The role of integrin β5 in the TGF-β-mediated EMT in normal mammary epithelial and breast carcinoma cells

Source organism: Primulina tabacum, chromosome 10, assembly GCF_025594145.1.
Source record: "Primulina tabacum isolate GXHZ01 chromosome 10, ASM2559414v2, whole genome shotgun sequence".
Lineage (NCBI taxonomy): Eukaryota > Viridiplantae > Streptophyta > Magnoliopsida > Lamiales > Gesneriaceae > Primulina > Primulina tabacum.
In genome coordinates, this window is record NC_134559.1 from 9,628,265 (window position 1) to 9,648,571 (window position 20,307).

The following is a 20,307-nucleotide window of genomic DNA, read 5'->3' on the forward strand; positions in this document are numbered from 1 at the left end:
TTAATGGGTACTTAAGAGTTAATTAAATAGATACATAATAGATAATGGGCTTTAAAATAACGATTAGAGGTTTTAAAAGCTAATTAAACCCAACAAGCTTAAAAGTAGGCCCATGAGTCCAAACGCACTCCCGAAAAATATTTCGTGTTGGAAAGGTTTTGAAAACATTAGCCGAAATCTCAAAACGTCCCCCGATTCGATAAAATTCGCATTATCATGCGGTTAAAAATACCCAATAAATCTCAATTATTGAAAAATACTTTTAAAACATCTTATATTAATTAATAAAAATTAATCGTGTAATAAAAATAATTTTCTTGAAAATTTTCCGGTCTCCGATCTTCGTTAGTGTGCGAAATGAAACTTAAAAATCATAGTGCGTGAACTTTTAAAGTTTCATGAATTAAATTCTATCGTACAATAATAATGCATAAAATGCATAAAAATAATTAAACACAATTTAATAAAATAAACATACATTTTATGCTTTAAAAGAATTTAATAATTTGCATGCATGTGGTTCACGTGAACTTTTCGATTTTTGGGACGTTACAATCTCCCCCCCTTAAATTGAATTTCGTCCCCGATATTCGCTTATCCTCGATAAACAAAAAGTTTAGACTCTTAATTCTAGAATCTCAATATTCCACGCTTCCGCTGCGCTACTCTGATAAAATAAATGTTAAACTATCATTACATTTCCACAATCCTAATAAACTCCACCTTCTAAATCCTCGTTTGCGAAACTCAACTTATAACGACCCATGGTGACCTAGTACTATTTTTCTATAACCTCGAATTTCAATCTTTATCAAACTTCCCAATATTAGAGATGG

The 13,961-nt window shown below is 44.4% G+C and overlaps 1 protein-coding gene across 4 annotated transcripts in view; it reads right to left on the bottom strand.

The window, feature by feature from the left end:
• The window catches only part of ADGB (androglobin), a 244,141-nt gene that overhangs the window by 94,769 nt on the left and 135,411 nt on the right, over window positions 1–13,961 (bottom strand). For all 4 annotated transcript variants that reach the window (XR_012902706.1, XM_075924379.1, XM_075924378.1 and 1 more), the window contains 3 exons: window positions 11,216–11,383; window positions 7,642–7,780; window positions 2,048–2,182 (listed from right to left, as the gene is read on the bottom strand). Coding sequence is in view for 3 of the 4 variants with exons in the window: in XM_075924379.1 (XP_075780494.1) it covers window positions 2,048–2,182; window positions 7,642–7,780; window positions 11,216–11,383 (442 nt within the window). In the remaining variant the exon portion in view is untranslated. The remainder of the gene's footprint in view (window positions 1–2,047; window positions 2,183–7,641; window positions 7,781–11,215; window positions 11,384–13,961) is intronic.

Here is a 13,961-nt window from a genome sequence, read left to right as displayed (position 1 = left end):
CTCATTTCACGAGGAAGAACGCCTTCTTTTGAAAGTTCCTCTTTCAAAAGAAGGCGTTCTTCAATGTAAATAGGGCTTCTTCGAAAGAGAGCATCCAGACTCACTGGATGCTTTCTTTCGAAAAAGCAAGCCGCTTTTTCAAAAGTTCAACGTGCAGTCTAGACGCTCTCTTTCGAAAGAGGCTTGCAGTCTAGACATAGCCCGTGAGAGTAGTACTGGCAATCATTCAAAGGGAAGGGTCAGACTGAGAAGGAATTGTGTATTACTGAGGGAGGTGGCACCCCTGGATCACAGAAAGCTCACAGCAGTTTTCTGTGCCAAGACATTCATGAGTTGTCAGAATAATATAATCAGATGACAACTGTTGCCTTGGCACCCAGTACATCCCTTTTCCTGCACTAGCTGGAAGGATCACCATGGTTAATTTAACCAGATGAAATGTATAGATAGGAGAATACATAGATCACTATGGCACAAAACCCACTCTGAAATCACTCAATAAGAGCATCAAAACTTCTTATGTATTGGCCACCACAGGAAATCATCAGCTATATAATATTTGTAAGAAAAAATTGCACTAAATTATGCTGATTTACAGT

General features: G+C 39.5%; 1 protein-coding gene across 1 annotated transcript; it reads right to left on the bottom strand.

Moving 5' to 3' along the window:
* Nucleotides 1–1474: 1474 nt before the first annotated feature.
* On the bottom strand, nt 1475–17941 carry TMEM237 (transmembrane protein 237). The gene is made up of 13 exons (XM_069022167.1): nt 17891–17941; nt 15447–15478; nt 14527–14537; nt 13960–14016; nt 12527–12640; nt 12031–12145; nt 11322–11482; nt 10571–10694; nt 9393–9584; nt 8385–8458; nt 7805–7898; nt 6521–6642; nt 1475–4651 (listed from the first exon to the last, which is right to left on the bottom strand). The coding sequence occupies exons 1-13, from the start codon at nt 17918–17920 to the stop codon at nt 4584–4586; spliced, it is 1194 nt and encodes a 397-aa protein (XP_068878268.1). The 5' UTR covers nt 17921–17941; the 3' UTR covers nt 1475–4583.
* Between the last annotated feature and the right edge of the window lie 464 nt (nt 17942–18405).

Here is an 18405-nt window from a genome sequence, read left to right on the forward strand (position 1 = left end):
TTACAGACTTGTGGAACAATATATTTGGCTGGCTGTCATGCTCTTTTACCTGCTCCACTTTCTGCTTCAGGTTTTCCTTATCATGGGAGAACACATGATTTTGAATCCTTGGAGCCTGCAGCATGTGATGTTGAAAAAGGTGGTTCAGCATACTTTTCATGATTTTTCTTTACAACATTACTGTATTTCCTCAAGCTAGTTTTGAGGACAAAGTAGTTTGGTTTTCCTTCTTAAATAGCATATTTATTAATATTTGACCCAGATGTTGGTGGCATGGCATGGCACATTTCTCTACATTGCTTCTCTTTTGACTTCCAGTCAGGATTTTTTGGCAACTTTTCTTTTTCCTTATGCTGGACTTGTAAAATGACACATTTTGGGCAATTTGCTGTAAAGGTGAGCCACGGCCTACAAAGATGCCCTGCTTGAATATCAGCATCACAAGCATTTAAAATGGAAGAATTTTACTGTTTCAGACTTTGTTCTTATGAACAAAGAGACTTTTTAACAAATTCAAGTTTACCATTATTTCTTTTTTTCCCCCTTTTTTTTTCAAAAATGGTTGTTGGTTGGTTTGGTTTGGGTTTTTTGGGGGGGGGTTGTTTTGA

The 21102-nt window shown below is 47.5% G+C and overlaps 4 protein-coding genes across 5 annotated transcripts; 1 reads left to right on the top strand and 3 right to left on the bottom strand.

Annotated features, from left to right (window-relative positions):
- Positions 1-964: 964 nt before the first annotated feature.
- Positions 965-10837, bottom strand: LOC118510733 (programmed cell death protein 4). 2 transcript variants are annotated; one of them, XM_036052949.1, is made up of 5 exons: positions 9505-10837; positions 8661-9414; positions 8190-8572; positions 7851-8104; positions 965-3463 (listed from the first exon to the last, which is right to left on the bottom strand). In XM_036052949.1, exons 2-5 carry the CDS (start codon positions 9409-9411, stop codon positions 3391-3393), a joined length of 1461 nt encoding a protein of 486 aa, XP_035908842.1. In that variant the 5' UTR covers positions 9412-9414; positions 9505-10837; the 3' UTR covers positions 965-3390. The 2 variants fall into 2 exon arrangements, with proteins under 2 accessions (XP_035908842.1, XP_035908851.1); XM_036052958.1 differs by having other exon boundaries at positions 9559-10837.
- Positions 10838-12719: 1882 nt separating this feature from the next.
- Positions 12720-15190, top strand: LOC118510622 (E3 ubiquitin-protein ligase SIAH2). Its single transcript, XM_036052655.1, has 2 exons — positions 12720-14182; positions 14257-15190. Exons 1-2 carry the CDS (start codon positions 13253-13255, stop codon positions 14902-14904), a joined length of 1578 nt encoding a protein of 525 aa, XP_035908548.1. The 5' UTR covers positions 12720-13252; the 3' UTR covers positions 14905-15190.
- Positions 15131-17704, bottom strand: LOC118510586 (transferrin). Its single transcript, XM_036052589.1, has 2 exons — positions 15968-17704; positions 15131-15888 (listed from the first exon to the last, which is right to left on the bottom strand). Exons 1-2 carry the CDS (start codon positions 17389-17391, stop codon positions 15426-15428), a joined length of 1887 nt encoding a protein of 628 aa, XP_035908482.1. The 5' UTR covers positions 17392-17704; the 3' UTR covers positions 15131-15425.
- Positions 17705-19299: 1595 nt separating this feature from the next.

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Breast cancer is a life-threatening disease and the most commonly diagnosed cancer among women in the United States. While the detection of early lesions can ensure effective surgical/therapeutic intervention, advanced breast cancers are frequently incurable. Breast cancer progression and the development of metastasis have been linked to Tumor Growth Factor β (TGF-β) cytokines. TGF-β controls mammary development and homeostasis and acts as a potent tumor-suppressor in early-stage breast cancer. In advanced cancer, however, TGF-β has been implicated in invasion and metastasis through the induction of the Epithelial-Mesenchymal Transition (EMT), matrix degradation and angiogenesis. Thus, therapeutic inhibition of TGF-β may exhibit adverse effects. Studies from our laboratory have demonstrated that tropomyosin-stabilized actin stress fibers are critical for the TGF-β induction of EMT and cell-matrix adhesions, as well as tumor suppressor functions. We have also shown that actin fibers are required for integrin-mediated signaling during EMT. Little information is available regarding the role of specific integrin molecules in the TGF-β-induced EMT. We identified integrin β5 as a TGF-β-regulated adhesion protein, and the objective of this study was to establish the function of integrin β5 in the EMT process in response to TGF-β in non-tumorigenic mammary epithelial cells, as well as to determine integrin β5 functions in the oncogenic potential of breast cancer cells. Our work revealed that integrin β5 is an important mediator of the TGF-β-induced EMT: knock-down of integrin β5 blocked the EMT response to TGF-β, impairing the dissolution of tight junctions and the formation of specific cell-matrix adhesion structures in mouse and human mammary epithelial cell lines, and ablated the TGF-β induction of cell adhesiveness and integrin signaling. Our work also demonstrated a critical role of integrin β5 in the tumorigenic potential of breast carcinoma cells both in vitro and in vivo: we showed that integrin β5 engagement activates two independently-operating signaling pathways, SRC-FAK and MEK-ERK, both of which contribute to the tumorigenic capacity of carcinoma cells. Additionally, we identified a region in the integrin β5 intracellular domain as a major contributor in the integrin β5-mediated tumorigenic behavior of breast carcinoma cells. Finally, we identify zyxin as one of the molecular component of integrin β5-mediated cell-matrix adhesions and contributing significantly to actin cytoskeleton destabilization. These studies identified integrin β5 as a major contributor of the EMT process in response to TGF-β and of the tumorigenic potential of carcinoma cells. Integrin β5 may therefore serve as a suitable therapeutic target to inhibit TGF-β pro-tumorigenic functions without affecting its tumor-suppressor capabilities.